Finding and hiring a top-notch data scientist is a tough endeavor. The distinct skill set at the intersection of mathematics, statistics, information technology and business is rare to find and suitable candidates are well aware of their market value. Salary expectations well beyond $100,000 dollars are the new normal. Nevertheless, high expectations are oftentimes crushed and hired data scientists don’t perform as promised. Thus, pre-hire assessment of the candidate’s skill set is essential – is it time for a data science GMAT?
Ever since DJ Patil praised the data science profession as the “sexiest job of the 21st century“, usage of the term has reached inflationary dimensions. Many professions have rebranded themselves under the umbrella of “data science”, and everyone who is somehow dealing with data in their daily life tends to be called a “data scientist”.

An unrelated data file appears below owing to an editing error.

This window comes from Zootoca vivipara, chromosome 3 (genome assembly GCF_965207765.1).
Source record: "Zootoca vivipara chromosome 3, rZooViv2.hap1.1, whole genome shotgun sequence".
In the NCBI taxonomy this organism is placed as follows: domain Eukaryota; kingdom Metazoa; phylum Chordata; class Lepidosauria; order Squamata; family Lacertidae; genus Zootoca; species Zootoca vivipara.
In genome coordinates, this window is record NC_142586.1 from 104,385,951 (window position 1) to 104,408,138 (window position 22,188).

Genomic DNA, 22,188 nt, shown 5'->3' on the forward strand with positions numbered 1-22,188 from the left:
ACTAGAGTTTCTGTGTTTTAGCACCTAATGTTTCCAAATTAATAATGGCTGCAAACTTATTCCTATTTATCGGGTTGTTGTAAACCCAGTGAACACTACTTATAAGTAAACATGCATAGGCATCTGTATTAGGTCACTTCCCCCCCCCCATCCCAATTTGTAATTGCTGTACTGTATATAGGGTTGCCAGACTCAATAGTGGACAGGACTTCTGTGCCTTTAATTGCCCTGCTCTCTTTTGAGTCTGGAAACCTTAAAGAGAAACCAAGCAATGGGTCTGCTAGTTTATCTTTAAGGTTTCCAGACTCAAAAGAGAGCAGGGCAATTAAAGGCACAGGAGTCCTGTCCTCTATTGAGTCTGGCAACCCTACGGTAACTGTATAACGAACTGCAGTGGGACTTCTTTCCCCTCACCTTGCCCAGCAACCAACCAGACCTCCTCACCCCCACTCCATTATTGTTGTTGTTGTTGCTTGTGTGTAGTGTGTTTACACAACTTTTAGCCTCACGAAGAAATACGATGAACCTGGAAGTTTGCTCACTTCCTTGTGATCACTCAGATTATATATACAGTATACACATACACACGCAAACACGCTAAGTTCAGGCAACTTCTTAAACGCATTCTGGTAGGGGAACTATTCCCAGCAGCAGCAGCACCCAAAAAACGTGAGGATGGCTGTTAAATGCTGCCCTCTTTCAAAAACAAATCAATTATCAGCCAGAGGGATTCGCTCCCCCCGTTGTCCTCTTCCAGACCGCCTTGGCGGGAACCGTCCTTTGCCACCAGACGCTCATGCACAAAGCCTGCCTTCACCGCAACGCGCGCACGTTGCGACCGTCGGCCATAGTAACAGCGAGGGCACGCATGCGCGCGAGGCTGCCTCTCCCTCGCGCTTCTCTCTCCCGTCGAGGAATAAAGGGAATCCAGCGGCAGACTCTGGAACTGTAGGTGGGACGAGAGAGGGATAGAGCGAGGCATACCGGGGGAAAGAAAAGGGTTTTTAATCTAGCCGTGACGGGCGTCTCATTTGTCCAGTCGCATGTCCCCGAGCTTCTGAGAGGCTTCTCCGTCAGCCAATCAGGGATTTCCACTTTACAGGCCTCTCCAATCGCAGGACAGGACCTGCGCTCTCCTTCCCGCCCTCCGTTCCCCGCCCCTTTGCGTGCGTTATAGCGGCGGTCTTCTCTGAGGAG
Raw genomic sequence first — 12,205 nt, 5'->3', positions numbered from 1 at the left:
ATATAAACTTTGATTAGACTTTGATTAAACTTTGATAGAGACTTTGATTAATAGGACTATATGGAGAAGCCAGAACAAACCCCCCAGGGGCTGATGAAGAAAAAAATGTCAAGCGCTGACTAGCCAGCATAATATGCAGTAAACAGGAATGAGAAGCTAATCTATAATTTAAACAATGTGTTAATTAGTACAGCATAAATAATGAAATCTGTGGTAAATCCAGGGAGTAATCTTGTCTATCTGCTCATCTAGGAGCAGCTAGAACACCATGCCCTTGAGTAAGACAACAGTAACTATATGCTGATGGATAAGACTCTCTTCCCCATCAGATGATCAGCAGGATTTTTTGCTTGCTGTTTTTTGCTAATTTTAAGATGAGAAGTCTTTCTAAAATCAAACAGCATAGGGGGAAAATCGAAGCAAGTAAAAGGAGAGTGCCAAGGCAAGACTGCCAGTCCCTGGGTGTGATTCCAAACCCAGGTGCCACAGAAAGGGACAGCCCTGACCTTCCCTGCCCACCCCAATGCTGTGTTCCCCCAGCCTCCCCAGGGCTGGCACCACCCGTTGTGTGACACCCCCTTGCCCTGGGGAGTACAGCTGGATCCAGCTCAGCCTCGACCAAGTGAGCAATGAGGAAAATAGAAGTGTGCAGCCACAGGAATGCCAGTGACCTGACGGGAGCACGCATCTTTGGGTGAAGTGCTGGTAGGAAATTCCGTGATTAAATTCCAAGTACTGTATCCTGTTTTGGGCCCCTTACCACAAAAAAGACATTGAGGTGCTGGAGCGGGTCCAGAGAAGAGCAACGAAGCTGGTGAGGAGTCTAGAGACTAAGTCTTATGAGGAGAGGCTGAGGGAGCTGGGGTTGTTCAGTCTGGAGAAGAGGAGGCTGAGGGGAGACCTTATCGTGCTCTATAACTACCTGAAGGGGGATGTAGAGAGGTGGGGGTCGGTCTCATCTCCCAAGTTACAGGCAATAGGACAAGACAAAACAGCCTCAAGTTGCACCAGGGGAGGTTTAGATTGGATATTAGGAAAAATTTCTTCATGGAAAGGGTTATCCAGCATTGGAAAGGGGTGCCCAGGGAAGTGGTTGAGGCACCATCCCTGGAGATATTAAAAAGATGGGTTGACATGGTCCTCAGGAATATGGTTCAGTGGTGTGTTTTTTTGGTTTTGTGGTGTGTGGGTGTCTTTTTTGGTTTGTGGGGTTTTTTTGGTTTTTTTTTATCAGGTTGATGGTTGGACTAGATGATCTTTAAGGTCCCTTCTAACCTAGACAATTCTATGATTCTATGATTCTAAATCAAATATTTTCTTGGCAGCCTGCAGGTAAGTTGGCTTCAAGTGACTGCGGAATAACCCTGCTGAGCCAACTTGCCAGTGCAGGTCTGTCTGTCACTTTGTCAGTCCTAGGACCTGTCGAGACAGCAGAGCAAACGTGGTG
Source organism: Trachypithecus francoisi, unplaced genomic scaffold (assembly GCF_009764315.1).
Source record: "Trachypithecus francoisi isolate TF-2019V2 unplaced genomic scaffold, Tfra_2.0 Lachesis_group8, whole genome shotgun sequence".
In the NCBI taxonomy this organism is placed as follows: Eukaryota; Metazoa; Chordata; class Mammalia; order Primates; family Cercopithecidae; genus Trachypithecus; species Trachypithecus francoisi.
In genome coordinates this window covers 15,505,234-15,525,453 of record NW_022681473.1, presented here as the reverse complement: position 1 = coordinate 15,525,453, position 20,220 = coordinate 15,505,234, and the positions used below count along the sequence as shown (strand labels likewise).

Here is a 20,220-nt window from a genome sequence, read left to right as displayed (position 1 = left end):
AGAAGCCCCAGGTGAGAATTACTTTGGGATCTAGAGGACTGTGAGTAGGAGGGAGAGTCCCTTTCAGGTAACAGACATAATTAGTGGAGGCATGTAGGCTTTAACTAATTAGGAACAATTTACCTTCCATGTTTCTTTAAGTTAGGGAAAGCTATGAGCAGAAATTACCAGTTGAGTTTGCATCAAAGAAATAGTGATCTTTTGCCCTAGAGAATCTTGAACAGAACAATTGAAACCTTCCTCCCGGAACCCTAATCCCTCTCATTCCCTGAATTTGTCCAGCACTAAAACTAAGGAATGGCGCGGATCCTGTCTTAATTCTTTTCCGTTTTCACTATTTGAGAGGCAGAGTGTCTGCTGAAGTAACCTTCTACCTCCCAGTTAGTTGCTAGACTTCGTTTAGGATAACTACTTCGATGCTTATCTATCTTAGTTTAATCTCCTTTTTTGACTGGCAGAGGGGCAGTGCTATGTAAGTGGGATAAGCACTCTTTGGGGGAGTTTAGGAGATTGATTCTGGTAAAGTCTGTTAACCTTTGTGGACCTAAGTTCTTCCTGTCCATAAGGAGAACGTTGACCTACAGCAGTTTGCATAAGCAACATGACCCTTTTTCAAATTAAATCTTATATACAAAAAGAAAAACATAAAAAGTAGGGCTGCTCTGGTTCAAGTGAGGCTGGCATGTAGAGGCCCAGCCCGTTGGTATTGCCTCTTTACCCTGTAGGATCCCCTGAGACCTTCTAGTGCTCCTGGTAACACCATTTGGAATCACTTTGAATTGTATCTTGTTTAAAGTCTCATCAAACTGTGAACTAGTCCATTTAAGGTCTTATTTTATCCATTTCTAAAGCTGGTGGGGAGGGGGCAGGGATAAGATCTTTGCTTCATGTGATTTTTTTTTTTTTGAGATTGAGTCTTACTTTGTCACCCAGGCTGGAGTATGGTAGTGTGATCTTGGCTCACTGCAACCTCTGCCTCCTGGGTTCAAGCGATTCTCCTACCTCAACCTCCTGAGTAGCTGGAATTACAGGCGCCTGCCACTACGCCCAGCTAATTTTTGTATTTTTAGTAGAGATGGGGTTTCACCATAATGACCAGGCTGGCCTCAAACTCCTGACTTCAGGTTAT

Since there is still no common definition of “data science” and the associated skill set, the flexibility of the term is prone to exploitation. While companies with established data science teams have formed clear expectations regarding the skill and mindset of new recruits, companies without any prior data science experience oftentimes experience trouble in this regard. Consequently, assessing candidates in the recruitment process is only possible on a superficial level. Resume credentials, published and peer-reviewed research, GitHub repositories or prior work experience might serve as good proxies to determine the suitability of the candidate. But how is the candidate tackling real-life data science challenges? How can the prospective hire distill the problem and implement value-adding solutions? Currently, there is almost no possibility to check.